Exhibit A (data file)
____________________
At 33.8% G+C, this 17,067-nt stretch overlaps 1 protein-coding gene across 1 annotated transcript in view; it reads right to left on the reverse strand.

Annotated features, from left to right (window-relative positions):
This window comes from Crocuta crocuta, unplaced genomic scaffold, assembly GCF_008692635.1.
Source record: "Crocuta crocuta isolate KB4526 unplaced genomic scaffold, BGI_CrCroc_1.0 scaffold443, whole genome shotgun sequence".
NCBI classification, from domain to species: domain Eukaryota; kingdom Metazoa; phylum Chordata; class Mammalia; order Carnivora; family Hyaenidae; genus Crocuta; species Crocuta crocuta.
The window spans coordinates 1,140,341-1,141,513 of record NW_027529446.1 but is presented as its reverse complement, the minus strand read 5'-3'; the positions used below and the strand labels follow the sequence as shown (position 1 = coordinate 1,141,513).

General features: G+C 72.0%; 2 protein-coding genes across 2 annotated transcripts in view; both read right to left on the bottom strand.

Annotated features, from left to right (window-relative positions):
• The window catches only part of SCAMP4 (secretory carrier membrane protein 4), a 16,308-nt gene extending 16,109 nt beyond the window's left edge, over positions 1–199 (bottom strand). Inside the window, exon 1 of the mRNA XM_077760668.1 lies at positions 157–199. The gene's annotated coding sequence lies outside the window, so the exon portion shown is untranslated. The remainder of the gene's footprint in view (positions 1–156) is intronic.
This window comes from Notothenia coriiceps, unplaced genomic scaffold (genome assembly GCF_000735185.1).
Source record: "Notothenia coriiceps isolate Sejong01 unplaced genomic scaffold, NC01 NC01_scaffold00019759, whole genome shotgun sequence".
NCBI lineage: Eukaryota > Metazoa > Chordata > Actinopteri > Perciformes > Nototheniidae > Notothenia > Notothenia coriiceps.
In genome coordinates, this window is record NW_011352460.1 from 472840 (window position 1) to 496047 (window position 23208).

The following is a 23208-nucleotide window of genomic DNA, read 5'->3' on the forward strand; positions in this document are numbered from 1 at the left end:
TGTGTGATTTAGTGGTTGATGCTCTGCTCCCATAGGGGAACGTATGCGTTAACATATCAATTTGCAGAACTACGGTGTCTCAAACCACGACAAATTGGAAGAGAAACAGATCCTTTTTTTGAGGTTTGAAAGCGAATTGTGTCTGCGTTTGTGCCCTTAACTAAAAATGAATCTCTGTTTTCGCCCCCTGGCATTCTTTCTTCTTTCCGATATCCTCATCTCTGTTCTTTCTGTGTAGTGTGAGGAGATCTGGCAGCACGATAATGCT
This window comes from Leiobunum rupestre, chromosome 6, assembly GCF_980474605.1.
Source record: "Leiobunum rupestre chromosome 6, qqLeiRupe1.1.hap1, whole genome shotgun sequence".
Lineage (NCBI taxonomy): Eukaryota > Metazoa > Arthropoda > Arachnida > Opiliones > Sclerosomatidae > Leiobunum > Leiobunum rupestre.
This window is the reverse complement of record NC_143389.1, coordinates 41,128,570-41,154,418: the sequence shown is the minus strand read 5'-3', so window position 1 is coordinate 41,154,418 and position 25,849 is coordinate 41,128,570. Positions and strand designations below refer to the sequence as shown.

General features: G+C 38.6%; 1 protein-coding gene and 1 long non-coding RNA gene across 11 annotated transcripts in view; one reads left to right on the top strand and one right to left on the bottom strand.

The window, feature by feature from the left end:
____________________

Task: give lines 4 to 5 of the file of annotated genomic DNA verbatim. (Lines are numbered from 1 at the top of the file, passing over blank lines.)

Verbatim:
Source record: "Crocuta crocuta isolate KB4526 unplaced genomic scaffold, BGI_CrCroc_1.0 scaffold443, whole genome shotgun sequence".
NCBI classification, from domain to species: domain Eukaryota; kingdom Metazoa; phylum Chordata; class Mammalia; order Carnivora; family Hyaenidae; genus Crocuta; species Crocuta crocuta.